The basic idea of a daisy wheel typewriter is a wheel with a few dozen petals, on the end of which is a single letter. To print a letter, the wheel spins around, and a solenoid mechanism strikes the letter against a piece of paper. This was cutting edge tech in the 70s, and was a fast (and cheap) way for computers to print out letter-quality reports.
1.21 Jiggawatts used a ladder as the rail to move down a line of text. The movement from line to line was supposed to be done by dangling the ladder off a chain with a few sprockets attached to motors. Unfortunately, the team couldn’t quite get the machine working for the competition and live event, but the build does show an amazing amount of creativity and respect for classic, forgotten technology.
If there’s one thing I learned about Detroit last weekend, it’s that it is freaking huge. It’s an unbelievably large city, and looking at the population numbers, you can really start to see the problem of providing city services to such a large area. With such a sparse population, it’s the ideal environment for experimentations in urban farming, after a few seasons of planting crops that will leech everything out of the soil of course.
If you have a farm, you’re going to need some means of irrigation, and you might as well throw a scarecrow in there as well, giving i3 Detroit the idea for RoboCrop, the perfect project for an urban farm or anyone who is putting on a production of The Wizard Of Oz but is a little shorthanded for a full cast.
RoboCrop is an all-in-one irrigation and bird and small mammal scaring device, controllable with webcam video streamed right to the remote. It’s a fun project, and fits right into the apparent unofficial “urban gardening” theme of this year’s Red Bull Creation.
i3 is also the largest and arguably the best equipped hackerspace in the Detroit region. They were kind enough to let us throw a little get together there last weekend where we gave away a 3D printer for The Hackaday Prize. Good times all around. We’ll have a video tour of i3 up a little bit later.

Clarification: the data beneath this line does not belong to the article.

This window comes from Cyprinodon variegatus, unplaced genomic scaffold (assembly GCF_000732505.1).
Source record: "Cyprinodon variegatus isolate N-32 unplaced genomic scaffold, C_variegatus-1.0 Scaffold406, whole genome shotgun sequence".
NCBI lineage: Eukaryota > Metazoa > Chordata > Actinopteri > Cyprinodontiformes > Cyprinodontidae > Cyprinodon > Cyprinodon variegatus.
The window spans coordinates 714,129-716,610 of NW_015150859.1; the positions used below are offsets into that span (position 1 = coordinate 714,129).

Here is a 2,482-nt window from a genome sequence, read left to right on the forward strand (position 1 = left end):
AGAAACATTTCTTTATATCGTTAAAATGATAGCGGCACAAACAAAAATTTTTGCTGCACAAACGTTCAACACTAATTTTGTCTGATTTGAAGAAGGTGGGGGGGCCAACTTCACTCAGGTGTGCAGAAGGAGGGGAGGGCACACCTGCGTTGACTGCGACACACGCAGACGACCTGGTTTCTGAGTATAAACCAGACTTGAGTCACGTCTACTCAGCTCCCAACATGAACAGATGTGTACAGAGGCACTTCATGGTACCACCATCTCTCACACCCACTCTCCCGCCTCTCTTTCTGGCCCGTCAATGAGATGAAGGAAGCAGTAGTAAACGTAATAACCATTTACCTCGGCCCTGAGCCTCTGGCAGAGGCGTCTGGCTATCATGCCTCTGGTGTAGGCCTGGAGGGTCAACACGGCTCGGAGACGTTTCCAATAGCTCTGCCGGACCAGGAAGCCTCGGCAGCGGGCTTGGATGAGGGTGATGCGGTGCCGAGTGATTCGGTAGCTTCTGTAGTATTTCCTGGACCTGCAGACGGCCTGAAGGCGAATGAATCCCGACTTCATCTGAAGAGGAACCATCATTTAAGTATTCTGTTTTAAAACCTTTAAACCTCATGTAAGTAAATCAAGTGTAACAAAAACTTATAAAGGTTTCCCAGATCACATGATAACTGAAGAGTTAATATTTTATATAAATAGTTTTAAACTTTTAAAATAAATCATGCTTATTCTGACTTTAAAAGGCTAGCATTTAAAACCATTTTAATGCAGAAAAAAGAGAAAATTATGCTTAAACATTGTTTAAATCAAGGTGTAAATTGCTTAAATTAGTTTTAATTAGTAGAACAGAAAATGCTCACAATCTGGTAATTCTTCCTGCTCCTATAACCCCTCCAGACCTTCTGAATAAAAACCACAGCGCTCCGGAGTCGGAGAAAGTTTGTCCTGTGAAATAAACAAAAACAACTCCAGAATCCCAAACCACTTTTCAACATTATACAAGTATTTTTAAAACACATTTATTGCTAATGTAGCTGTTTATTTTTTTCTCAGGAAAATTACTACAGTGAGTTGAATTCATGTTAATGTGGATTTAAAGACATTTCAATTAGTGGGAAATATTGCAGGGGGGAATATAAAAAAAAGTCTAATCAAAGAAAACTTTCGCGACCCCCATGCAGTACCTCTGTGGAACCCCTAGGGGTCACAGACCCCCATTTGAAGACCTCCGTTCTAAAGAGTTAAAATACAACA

Cracked windshields ready for greenhouse
Windshields added to greenhouse.
Robocrop dressed with face and hands
Face worthy of Robocop; spits water while camera watches you
Pump, reservoir, and power source for Robocrop
While the bulk of the building for the Red Bull Creation happened at a recycling center/art space in Detroit, the judging was at Detroit’s Eastern Market, a huge farmer’s market that has just about everything. The Omnicorp hackerspace is just off Eastern Market, so this is their territory: they know what will work. For their entry for this year’s RBC, they’re going local: a wheeled information kiosk that’s also a great place to make smoothies and grill up a few veggies and dogs.
While the information kiosk the team is commendable, the idea of giving all the visitors to the Red Bull Creation event a halfway decent lunch is a great idea: all the ingredients are already there, so all that’s needed is an extension cord and a little bit of charcoal.
After the Red Bull Creation event is where this project would have really shined: hundreds of people going through at least six kegs, fireworks, a friggin’ dragon dump truck, and a DJ loud enough to be heard a half mile away. We’ll get to that in a post tomorrow. Let’s just say our head editor had fun.
Hackaday took a trip to Detroit last weekend for the Red Bull Creation Contest. It was a blast, we had a lot of fun, and we were lucky enough to catch a glimpse at seven teams hacking, grinding, sawing, and soldering their way through the 72 hour buildoff.
Team Detroitus started their build with the idea of building a giant air cannon. The theme of the build was ‘reinventing the wheel’, but they apparently didn’t let that get in the way of building a giant double barrel air cannon, filling it with candy and stuffed animals, and shooting it, point blank, at children. I was wanged by a lemon Starburst, but that’s my favorite flavor anyway.
Continue reading “Red Bull Creation: Giant Cannons Shooting Salt”